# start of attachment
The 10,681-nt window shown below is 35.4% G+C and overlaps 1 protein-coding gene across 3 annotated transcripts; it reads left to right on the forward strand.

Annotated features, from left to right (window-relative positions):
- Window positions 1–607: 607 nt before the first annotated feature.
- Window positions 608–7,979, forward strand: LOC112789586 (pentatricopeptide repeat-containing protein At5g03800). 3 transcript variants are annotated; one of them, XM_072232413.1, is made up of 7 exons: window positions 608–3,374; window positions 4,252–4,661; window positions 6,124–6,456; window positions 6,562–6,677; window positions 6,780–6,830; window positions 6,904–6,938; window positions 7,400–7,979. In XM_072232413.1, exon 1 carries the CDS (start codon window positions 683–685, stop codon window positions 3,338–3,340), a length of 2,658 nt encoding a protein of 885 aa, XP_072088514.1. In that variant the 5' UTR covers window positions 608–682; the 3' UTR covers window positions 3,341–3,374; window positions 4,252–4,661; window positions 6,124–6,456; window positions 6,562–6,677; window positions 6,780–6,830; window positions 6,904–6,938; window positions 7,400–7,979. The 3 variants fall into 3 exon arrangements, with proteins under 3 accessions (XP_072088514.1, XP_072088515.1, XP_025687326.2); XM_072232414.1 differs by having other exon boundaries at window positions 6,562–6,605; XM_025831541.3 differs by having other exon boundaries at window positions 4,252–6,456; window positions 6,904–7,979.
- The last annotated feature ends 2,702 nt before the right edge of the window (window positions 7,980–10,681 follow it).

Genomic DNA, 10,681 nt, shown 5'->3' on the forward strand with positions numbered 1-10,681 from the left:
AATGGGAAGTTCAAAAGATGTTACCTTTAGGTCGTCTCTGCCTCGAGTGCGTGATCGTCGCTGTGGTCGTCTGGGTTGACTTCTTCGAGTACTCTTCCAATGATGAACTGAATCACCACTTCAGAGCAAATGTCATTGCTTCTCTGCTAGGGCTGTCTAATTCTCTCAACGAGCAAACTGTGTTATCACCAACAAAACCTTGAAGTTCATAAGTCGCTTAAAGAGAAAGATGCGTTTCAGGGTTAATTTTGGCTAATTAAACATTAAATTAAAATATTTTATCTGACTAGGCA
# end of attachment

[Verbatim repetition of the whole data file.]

The 10,681-nt window shown below is 35.4% G+C and overlaps 1 protein-coding gene across 3 annotated transcripts; it reads left to right on the forward strand.

Annotated features, from left to right (window-relative positions):
- Window positions 1–607: 607 nt before the first annotated feature.
- Window positions 608–7,979, forward strand: LOC112789586 (pentatricopeptide repeat-containing protein At5g03800). 3 transcript variants are annotated; one of them, XM_072232413.1, is made up of 7 exons: window positions 608–3,374; window positions 4,252–4,661; window positions 6,124–6,456; window positions 6,562–6,677; window positions 6,780–6,830; window positions 6,904–6,938; window positions 7,400–7,979. In XM_072232413.1, exon 1 carries the CDS (start codon window positions 683–685, stop codon window positions 3,338–3,340), a length of 2,658 nt encoding a protein of 885 aa, XP_072088514.1. In that variant the 5' UTR covers window positions 608–682; the 3' UTR covers window positions 3,341–3,374; window positions 4,252–4,661; window positions 6,124–6,456; window positions 6,562–6,677; window positions 6,780–6,830; window positions 6,904–6,938; window positions 7,400–7,979. The 3 variants fall into 3 exon arrangements, with proteins under 3 accessions (XP_072088514.1, XP_072088515.1, XP_025687326.2); XM_072232414.1 differs by having other exon boundaries at window positions 6,562–6,605; XM_025831541.3 differs by having other exon boundaries at window positions 4,252–6,456; window positions 6,904–7,979.
- The last annotated feature ends 2,702 nt before the right edge of the window (window positions 7,980–10,681 follow it).

Genomic DNA, 10,681 nt, shown 5'->3' on the forward strand with positions numbered 1-10,681 from the left:
AATGGGAAGTTCAAAAGATGTTACCTTTAGGTCGTCTCTGCCTCGAGTGCGTGATCGTCGCTGTGGTCGTCTGGGTTGACTTCTTCGAGTACTCTTCCAATGATGAACTGAATCACCACTTCAGAGCAAATGTCATTGCTTCTCTGCTAGGGCTGTCTAATTCTCTCAACGAGCAAACTGTGTTATCACCAACAAAACCTTGAAGTTCATAAGTCGCTTAAAGAGAAAGATGCGTTTCAGGGTTAATTTTGGCTAATTAAACATTAAATTAAAATATTTTATCTGACTAGGCA